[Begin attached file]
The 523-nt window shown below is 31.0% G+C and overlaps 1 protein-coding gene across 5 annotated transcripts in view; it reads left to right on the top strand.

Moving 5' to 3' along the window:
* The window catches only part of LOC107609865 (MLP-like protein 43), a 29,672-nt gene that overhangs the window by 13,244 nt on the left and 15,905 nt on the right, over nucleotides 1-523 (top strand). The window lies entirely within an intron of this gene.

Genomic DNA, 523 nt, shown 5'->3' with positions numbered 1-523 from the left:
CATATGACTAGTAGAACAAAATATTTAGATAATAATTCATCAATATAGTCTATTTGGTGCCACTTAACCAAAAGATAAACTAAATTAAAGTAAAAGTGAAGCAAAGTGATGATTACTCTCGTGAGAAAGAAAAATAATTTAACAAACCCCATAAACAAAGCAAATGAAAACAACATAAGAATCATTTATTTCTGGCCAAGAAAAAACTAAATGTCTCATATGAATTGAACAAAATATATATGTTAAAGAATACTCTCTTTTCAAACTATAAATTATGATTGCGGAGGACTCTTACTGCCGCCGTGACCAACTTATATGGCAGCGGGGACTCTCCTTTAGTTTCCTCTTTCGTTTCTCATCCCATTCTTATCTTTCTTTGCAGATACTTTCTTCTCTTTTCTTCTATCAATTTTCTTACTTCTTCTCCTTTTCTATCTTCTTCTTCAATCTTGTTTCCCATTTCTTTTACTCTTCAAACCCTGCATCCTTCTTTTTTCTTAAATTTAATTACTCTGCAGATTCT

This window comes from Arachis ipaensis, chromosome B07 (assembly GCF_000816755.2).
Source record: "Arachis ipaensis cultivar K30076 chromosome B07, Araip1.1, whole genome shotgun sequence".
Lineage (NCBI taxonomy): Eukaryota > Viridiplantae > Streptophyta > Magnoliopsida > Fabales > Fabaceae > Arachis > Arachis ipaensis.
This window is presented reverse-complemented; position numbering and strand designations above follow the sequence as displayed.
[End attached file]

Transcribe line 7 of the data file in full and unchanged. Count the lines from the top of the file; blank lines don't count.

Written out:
Source record: "Arachis ipaensis cultivar K30076 chromosome B07, Araip1.1, whole genome shotgun sequence".